FIGURE 10
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Figure 10. (A) Zoomed in Reedy Creek domain showing the colormap of vertical growth rate (VGR) due to biomass productivity at the end of the simulation with the location of bay (red circles) and inland points (blue star), with (B) time series of reference datums for vertical growth rate at Bay and Inland point.

FIGURE 11
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Figure 11. Extraction of shoreline points along the tidal creek channel on the east (red) and west (blue) sides of the (A) Reedy Creek (RC) and (B) Dinner Creek (DC) domains with marsh shown [Marsh mask = 1 (gray contour) indicates marsh presence]. Graph show the along channel variation of integrated lateral wave thrust (LWT) for both the eastern and western sides of (C) RC and (D) DC domains; and vertical growth rate (VGR) variation with marsh elevation (negative elevation refers to points above MSL) for shoreline points located on the eastern and western sides of (E) RC and (F) DC domains at the end of the simulation.

Next, we analyze the amount of sediment deposition from various processes in the two domains (Figure 12). This includes the amount of sediment deposition due to biomass productivity (Figures 12A,B), inorganic marsh sediment (Figures 12C,D) and inorganic estuarine sediment (Figures 12E,F) deposited from the process of tides and waves (hydrodynamic forcing) overtopping the marsh cells. In the RC domain the organic sediment is accumulated (Figure 12A) following the pattern of spatial changes in VGR due to biomass productivity observed in Figure 9A. The inorganic marsh sediment deposited from hydrodynamic forcing is limited to only a few cells (Figure 12C). The inorganic estuarine sediment deposited over the marsh is significantly higher in the southern end of the channel and decreases north of the RC domain (Figure 12E). Similar to the RC domain, the organic sediment accumulation follows the pattern of VGR for the DC domain (Figure 12B). It is observed that a larger number of cells accrete inorganic marsh sediment due to the hydrodynamic forcing (Figure 12D) and there is a larger deposition of inorganic estuarine sediment toward the northern end of the channel in the case of DC domain (Figure 12F).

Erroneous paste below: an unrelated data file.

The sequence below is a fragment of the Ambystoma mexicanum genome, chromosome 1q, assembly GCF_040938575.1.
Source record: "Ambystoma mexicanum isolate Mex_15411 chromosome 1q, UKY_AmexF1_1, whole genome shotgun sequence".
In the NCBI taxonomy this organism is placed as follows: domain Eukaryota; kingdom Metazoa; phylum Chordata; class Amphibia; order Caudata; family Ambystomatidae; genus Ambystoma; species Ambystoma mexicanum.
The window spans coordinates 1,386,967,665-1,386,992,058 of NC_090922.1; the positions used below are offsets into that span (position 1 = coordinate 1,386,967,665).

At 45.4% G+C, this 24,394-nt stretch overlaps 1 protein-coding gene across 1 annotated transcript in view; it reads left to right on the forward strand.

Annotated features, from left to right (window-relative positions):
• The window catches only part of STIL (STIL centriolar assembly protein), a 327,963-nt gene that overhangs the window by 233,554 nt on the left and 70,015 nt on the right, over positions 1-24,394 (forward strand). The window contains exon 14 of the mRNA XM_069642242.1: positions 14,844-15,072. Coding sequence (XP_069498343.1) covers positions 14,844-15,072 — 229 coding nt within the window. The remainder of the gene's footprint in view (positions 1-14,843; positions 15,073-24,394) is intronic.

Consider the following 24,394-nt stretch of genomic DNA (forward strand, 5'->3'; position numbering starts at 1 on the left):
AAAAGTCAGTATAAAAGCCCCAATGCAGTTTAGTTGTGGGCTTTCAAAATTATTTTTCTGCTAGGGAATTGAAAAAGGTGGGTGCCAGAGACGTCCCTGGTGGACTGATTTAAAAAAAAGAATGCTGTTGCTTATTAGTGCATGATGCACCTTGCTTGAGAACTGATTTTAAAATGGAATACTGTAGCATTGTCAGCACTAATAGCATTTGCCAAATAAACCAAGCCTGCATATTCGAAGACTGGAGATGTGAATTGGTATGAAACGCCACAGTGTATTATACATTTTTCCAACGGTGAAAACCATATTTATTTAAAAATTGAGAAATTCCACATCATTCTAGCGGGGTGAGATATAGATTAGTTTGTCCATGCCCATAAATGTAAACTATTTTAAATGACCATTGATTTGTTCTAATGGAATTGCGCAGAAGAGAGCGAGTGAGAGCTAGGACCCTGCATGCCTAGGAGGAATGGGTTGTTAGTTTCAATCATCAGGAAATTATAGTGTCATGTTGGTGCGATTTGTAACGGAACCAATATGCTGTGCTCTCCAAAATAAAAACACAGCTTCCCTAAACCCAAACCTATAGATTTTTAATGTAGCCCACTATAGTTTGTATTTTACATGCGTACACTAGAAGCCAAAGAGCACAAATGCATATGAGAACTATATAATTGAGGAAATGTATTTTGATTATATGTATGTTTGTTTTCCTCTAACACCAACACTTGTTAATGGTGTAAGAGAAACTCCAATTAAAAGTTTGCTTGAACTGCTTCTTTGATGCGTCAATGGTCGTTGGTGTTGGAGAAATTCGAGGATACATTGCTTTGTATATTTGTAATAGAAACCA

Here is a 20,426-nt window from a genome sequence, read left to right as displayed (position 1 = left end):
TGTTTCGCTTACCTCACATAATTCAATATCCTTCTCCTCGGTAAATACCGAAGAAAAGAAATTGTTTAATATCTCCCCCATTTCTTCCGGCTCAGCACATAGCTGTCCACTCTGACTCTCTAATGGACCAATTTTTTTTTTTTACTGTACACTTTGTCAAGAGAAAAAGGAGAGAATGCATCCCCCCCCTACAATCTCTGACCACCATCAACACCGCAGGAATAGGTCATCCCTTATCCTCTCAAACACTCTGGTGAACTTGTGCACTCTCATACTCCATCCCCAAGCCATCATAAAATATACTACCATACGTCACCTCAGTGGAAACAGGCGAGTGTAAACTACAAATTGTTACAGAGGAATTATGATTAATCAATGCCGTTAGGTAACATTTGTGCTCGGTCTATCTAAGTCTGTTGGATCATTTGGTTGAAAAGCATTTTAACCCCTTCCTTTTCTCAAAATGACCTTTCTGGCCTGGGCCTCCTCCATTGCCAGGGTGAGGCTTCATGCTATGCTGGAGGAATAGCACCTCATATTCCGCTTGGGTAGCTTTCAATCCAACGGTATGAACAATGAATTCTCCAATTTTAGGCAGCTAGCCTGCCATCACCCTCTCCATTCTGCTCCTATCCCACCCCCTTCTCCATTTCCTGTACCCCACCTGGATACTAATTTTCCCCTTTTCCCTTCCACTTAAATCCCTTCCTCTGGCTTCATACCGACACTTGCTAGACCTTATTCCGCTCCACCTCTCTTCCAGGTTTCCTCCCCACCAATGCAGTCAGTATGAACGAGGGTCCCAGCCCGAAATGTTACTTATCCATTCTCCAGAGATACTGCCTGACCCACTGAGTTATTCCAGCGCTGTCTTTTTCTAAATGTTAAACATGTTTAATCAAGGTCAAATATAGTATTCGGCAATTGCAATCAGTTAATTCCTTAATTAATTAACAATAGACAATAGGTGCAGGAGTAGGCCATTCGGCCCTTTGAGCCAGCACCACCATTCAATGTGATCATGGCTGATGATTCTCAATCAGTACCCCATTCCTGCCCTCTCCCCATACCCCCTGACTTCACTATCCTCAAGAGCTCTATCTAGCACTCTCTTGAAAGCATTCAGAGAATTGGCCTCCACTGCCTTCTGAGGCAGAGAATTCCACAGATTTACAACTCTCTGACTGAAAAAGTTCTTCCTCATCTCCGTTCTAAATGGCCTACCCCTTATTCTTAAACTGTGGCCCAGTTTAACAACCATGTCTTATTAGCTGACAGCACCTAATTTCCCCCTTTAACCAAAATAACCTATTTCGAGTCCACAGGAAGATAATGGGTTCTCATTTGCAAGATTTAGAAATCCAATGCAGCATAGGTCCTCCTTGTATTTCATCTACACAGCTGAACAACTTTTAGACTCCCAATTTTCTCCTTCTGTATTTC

FIGURE 12
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Figure 12. Distribution maps of the modeled sediment deposition by type for both the Reedy Creek (RC) and Dinner Creek (DC) marsh complexes at the end of the simulation. Organic marsh sediment depth for the (A) RC and (B) DC domain. Inorganic marsh sediment depth for the (C) RC domain and (D) DC domain. Inorganic estuarine sediment for the (E) RC domain and, (F) DC domain. The colorbar is common to both domains for each sediment class.

Discussion

Relative Importance of Marsh Dynamic Processes

Numerical models used to assess salt marsh trajectory typically incorporate a subset of the relevant physical processes (Fagherazzi et al., 2012; Ganju, 2019). More robust models must be developed to simultaneously account for lateral and vertical processes, in addition to dynamic sediment transport within the surrounding estuary, tidal channels, and intertidal flats. For example, vertical biogenic models (Morris et al., 2002; Alizad et al., 2016) alone will neglect the import of estuarine sediment along tidal channels that aid in landward deposition, while abiotic sediment transport models (Temmerman et al., 2005; Donatelli et al., 2018; Defne et al., 2019) neglect vertical response of the marsh to tidal levels. The modeling framework developed and applied here considers the dominant dynamic, lateral, and vertical processes in a coupled geomorphic context. This is necessary to properly evaluate marsh response to future climatic (morphodynamic) changes.

Within this modeling framework, there are three distinct sources of sediment that contribute to marsh development and deterioration. In addition to the process of sediment transport induced from wave-current stress, the present framework incorporates (1) the processes to account for the organic material accumulated due to biomass production and (2) the lateral wave thrust action leading to erosion of sediment from the marsh onto the estuary (Figure 1A). Table 1 shows the total mass of sediment deposited over all the marsh grid cells in the Reedy and Dinner Creek simulations. The largest source of sediment to the marsh in terms of mass in both creek simulations is the inorganic estuarine sediment (61% of deposition over the RC marsh and 94% of deposition over the DC marsh). Meanwhile, the total mass of inorganic marsh sediment (from marsh edge erosion) represents 25% of the total sediment accumulation over the marsh in RC and 3.7% in DC. The total mass accumulated over the Dinner Creek marsh is 45 times larger than the mass accumulated over Reedy Creek. This is consistent with the more energetic tidal currents and wave climate present in the Dinner Creek domain.